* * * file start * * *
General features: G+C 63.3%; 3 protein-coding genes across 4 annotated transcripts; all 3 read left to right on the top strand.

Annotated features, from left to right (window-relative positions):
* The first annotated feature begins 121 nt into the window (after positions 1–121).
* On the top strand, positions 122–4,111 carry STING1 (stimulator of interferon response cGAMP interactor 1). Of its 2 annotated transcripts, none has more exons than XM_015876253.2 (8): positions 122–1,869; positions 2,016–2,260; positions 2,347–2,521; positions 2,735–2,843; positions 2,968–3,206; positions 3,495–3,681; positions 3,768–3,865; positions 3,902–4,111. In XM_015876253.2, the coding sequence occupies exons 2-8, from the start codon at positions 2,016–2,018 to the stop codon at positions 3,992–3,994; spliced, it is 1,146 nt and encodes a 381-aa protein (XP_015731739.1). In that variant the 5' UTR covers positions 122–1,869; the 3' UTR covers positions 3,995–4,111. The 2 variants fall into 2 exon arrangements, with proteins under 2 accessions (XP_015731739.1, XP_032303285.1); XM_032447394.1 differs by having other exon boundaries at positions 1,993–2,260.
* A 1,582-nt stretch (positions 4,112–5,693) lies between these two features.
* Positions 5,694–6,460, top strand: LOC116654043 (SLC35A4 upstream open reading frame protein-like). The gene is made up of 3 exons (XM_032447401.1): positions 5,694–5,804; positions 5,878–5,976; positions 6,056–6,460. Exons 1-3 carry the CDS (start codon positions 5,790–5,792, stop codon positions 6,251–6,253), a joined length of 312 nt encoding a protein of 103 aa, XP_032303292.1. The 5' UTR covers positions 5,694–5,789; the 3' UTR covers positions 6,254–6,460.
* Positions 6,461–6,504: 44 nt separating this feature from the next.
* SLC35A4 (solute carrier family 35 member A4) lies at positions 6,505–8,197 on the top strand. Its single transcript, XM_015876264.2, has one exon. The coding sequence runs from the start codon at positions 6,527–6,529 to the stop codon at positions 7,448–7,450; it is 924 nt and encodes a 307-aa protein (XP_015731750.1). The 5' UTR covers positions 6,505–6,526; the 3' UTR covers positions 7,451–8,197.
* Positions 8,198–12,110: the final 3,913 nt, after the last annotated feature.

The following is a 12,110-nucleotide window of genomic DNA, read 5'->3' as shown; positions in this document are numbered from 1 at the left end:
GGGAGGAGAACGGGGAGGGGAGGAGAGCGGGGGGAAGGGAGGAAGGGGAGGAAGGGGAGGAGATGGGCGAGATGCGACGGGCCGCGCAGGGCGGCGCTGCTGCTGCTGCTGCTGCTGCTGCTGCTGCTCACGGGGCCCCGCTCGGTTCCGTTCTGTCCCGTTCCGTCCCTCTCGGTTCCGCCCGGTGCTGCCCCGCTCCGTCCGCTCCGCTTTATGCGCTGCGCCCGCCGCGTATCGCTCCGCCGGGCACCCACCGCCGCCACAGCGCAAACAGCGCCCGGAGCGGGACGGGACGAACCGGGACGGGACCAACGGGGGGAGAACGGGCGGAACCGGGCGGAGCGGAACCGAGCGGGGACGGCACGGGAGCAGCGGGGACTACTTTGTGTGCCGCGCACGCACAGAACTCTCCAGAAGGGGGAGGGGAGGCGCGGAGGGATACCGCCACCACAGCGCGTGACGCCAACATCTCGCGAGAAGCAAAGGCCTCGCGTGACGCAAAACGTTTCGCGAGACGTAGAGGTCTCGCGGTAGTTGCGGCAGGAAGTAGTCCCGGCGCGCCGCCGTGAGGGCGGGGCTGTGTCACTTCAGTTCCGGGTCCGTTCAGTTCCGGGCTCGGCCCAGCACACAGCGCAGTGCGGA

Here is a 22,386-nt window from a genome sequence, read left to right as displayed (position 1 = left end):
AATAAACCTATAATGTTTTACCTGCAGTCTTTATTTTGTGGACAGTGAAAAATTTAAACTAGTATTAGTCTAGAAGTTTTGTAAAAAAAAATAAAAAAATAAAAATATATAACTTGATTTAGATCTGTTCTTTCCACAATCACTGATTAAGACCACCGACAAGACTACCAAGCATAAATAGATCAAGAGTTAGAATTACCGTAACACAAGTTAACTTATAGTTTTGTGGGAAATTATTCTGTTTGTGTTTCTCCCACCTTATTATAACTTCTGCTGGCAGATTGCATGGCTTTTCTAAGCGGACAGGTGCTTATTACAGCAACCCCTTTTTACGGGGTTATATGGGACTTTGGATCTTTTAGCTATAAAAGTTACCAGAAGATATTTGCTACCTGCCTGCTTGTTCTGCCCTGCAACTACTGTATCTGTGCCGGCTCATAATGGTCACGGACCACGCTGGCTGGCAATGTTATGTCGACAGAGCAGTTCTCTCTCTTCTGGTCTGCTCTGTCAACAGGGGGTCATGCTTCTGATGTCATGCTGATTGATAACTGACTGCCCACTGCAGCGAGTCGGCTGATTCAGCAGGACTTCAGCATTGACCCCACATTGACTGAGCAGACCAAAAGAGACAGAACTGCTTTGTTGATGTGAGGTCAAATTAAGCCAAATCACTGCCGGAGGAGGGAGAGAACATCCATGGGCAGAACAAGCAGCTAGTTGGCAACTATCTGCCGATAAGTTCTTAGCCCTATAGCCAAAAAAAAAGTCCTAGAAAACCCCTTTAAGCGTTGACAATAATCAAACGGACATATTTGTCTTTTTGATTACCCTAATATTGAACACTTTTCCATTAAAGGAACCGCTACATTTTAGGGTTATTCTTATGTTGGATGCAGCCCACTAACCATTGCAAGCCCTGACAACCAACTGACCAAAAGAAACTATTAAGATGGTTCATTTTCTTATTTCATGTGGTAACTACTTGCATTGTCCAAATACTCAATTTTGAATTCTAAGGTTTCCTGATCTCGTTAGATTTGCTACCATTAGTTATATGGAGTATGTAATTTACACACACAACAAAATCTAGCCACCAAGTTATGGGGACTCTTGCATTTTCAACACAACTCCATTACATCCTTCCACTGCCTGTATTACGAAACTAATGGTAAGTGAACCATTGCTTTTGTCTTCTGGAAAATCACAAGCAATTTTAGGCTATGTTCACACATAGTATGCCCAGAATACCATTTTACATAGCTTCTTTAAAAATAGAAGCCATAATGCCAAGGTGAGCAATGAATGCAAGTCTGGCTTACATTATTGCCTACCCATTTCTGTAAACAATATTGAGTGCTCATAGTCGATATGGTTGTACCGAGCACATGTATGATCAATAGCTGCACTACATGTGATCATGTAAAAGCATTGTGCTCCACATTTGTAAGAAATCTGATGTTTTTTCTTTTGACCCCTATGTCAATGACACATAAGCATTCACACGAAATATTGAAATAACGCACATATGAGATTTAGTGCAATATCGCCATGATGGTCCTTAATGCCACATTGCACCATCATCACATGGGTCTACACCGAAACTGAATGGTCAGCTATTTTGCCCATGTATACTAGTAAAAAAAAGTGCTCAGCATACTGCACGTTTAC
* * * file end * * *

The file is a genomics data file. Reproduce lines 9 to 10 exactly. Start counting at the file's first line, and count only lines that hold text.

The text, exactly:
* Positions 8,198–12,110: the final 3,913 nt, after the last annotated feature.

The following is a 12,110-nucleotide window of genomic DNA, read 5'->3' as shown; positions in this document are numbered from 1 at the left end: